In the spirit of all those Oscar articles right before the big night, I’d like to offer a few Whitney Award predictions. I had a great time being on the Whitney Academy this year. I have read all the finalists, and I was tickled to discover some fabulous writing that I would not have looked at before. I wish that I could attend the Whitney Awards Banquet, which will be held April 25th, but I have an unavoidable scheduling conflict. Sigh. I hope they do liveblogging again this year so I can read about it later.

Before I tell you my predictions, a bit of perspective on judging LDS fiction, and a disclaimer. About a year ago, Jeff Savage wrote a blog on LDS Publisher which discussed, among other things, that it’s important to compare LDS genre fiction with other genre fiction: i.e., compare mysteries to other mysteries, romance novels to other romance novels. Don’t compare a romance novel to literary fiction, since that’s not a fair basis for comparison.

As I read these books, that’s what I tried to do. While I spend most of my discretionary reading time on YA novels, I’ve also read my share of mysteries, romances, and historical fiction novels. So when I recommend a book as a good read, I’m going to be comparing it against others published nationally in its genre, genres I’m relatively familiar with. And I think that’s a fair basis for comparison. If you’d like to read more ideas about LDS fiction, generated by my Whitney finalist reading, you can visit my blog, where I’ve discussed my reaction to the Whitney finalists in greater depth.

And my disclaimer: Angela Hallstrom, besides being a brilliant writer, is a good friend. But I would love her book even if I’d never met her. Also, voting on the Whitneys has already occurred, so this post will not influence them (not that it would anyway; I’m just saying that the voting is a done deal, and this is speculation/opinion on my part). And kudos to all who made it to the Whitney finals–I wish I had space to highlight more of my favorites.

So, with that preamble, here are my picks. You can read the entire list of finalists here:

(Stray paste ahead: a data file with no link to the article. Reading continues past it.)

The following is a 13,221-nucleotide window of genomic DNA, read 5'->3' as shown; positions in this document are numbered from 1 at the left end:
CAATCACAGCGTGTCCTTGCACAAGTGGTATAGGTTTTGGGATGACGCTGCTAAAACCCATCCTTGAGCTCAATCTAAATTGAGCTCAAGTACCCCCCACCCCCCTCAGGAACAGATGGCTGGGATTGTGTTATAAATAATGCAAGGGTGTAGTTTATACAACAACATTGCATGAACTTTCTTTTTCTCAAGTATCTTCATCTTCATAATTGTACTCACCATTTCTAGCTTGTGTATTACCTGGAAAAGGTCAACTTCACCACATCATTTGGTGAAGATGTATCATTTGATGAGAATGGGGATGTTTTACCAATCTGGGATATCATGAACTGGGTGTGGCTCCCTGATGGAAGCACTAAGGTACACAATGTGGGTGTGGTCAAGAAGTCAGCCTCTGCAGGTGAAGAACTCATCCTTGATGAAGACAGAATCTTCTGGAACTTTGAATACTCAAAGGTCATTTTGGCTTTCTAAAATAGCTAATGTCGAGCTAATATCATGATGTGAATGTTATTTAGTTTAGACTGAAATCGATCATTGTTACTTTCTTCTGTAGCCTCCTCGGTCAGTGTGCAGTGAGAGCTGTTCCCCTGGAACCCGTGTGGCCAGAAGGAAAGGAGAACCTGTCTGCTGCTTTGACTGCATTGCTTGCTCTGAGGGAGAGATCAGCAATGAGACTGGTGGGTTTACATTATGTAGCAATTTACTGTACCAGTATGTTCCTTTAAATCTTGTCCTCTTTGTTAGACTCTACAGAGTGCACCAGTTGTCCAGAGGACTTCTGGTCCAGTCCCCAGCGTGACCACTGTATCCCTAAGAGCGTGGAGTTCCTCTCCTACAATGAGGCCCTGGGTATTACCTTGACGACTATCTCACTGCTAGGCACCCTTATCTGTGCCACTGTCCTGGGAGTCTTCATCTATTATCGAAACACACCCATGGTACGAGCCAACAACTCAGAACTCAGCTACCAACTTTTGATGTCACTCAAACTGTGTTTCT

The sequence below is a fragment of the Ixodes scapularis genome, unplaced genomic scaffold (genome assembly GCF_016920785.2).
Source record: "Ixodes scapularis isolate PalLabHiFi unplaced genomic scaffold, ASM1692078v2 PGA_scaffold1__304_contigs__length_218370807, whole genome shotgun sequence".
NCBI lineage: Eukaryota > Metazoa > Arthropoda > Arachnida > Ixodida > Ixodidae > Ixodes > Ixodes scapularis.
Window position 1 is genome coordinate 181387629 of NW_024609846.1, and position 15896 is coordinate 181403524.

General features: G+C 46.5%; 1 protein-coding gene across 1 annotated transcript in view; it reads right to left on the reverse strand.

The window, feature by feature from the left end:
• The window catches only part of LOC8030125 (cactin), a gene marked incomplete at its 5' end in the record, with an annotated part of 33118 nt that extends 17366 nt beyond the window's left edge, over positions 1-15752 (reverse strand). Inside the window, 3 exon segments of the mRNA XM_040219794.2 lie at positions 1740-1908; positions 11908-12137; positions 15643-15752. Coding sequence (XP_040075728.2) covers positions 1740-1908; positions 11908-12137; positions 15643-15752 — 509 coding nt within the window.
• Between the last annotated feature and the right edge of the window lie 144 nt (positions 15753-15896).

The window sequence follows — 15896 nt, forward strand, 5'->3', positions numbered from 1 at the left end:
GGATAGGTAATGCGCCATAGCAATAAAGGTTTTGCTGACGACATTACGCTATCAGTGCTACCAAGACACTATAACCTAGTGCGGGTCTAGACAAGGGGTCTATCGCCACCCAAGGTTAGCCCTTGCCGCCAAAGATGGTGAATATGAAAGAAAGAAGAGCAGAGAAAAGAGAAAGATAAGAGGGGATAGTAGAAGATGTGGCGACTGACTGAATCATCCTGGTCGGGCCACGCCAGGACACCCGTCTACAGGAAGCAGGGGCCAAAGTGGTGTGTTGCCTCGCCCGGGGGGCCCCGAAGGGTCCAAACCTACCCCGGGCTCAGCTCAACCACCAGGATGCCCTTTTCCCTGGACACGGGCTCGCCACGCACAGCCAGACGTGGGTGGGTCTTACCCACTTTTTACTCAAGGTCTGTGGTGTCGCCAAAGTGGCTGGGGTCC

Best Novel:
Bound on Earth, by Angela Hallstrom. It’s beautifully written, layered characters, a real but also hopeful depiction of LDS life. And here I have to state that for me, a novel that does Mormonism well is always going to trump in this category, because that’s the Holy Grail of LDS fiction.

Best Novel by a New Author

Now, because of Whitney rules, Angela, though nominated in three categories, can only win once. Therefore she cannot win the next category, Best Novel by a New Author. Instead, I predict (and hope) that this category will be won by Annette Haws, for Waiting for the Light to Change. This is a fabulous novel, folks. It’s hands down my favorite Whitney discovery. I would not have picked it up based on its cover, but I was blown away by it. It’s the story of the fall and redemption of a high school debate teacher in Northern Utah. Highly recommended.

Best Romance:

Taking Chances, by Shannon Guymon. This was a great little romance, but she went deeper and added a layer of real pain to the female protagonist’s character, who must confront and forgive her grandmother. I enjoyed it very much.

Best Mystery/Suspense:

Fool Me Twice, by Stephanie Black. What I loved most about this was the protagonist’s personal growth, which happens as she deals with an intricate plot. It had the best character arcs of any book in its category, which is a huge plus for me. The treatment of Mormonism was positive without being overly preachy. A great book.

Best Youth Fiction:

I felt like this was the category with the tightest field; any one of them could win and I would say “yes, I can see that.” But for sheer beauty of writing, plus great characters and a compelling reinvention of a fairy tale, I must go with Sun and Moon, Ice and Snow, by Jessica Day George.

Best Speculative Fiction:
Hero of Ages. Wow. Just, wow. It’s an incredible work. Brandon Sanderson‘s entire Mistborn trilogy kept me reading and neglecting my laundry. The final battle is the coolest and also most poignant battle I’ve ever read. And I tell you that as someone who usually skims battle scenes. I loved the religious search for truth, and I loved the way this book brought together so many themes and threads from the others. Amazing writing.

Best Historical: